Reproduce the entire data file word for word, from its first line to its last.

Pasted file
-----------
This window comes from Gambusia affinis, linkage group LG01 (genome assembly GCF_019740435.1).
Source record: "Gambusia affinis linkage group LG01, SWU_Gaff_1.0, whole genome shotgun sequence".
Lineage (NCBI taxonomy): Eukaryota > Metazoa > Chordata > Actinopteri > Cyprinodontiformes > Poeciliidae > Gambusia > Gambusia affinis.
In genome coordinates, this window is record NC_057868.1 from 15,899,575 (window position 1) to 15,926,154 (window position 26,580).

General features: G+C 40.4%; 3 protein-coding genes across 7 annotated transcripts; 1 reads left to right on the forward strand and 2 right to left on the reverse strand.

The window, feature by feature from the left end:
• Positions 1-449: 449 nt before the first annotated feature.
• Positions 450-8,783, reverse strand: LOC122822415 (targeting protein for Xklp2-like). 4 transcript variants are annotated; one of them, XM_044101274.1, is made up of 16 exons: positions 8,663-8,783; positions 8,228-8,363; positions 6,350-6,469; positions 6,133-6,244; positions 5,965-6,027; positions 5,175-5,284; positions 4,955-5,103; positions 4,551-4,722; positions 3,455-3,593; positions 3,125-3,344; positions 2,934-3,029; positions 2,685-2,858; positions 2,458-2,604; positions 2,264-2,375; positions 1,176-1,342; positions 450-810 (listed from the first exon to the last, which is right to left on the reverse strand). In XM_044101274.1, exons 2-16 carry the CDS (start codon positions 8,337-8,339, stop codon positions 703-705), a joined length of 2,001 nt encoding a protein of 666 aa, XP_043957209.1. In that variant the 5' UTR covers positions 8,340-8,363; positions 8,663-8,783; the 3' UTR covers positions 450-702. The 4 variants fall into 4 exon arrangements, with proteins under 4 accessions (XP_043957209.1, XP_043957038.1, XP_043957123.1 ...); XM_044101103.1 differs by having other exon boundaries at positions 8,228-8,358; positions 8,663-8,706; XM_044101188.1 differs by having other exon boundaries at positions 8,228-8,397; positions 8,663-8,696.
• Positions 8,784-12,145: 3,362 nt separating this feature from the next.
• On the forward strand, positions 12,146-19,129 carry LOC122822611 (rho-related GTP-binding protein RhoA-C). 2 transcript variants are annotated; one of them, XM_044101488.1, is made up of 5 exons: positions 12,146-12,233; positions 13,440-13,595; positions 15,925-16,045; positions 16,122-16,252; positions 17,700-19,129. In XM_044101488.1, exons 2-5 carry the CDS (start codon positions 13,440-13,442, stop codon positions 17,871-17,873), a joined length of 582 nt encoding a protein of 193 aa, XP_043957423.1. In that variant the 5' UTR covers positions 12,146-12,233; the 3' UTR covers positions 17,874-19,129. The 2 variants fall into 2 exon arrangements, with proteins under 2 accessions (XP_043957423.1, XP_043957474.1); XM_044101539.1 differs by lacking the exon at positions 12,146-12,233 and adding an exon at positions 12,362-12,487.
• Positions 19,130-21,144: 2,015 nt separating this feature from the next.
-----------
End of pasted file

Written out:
This window comes from Gambusia affinis, linkage group LG01 (genome assembly GCF_019740435.1).
Source record: "Gambusia affinis linkage group LG01, SWU_Gaff_1.0, whole genome shotgun sequence".
Lineage (NCBI taxonomy): Eukaryota > Metazoa > Chordata > Actinopteri > Cyprinodontiformes > Poeciliidae > Gambusia > Gambusia affinis.
In genome coordinates, this window is record NC_057868.1 from 15,899,575 (window position 1) to 15,926,154 (window position 26,580).

General features: G+C 40.4%; 3 protein-coding genes across 7 annotated transcripts; 1 reads left to right on the forward strand and 2 right to left on the reverse strand.

The window, feature by feature from the left end:
• Positions 1-449: 449 nt before the first annotated feature.
• Positions 450-8,783, reverse strand: LOC122822415 (targeting protein for Xklp2-like). 4 transcript variants are annotated; one of them, XM_044101274.1, is made up of 16 exons: positions 8,663-8,783; positions 8,228-8,363; positions 6,350-6,469; positions 6,133-6,244; positions 5,965-6,027; positions 5,175-5,284; positions 4,955-5,103; positions 4,551-4,722; positions 3,455-3,593; positions 3,125-3,344; positions 2,934-3,029; positions 2,685-2,858; positions 2,458-2,604; positions 2,264-2,375; positions 1,176-1,342; positions 450-810 (listed from the first exon to the last, which is right to left on the reverse strand). In XM_044101274.1, exons 2-16 carry the CDS (start codon positions 8,337-8,339, stop codon positions 703-705), a joined length of 2,001 nt encoding a protein of 666 aa, XP_043957209.1. In that variant the 5' UTR covers positions 8,340-8,363; positions 8,663-8,783; the 3' UTR covers positions 450-702. The 4 variants fall into 4 exon arrangements, with proteins under 4 accessions (XP_043957209.1, XP_043957038.1, XP_043957123.1 ...); XM_044101103.1 differs by having other exon boundaries at positions 8,228-8,358; positions 8,663-8,706; XM_044101188.1 differs by having other exon boundaries at positions 8,228-8,397; positions 8,663-8,696.
• Positions 8,784-12,145: 3,362 nt separating this feature from the next.
• On the forward strand, positions 12,146-19,129 carry LOC122822611 (rho-related GTP-binding protein RhoA-C). 2 transcript variants are annotated; one of them, XM_044101488.1, is made up of 5 exons: positions 12,146-12,233; positions 13,440-13,595; positions 15,925-16,045; positions 16,122-16,252; positions 17,700-19,129. In XM_044101488.1, exons 2-5 carry the CDS (start codon positions 13,440-13,442, stop codon positions 17,871-17,873), a joined length of 582 nt encoding a protein of 193 aa, XP_043957423.1. In that variant the 5' UTR covers positions 12,146-12,233; the 3' UTR covers positions 17,874-19,129. The 2 variants fall into 2 exon arrangements, with proteins under 2 accessions (XP_043957423.1, XP_043957474.1); XM_044101539.1 differs by lacking the exon at positions 12,146-12,233 and adding an exon at positions 12,362-12,487.
• Positions 19,130-21,144: 2,015 nt separating this feature from the next.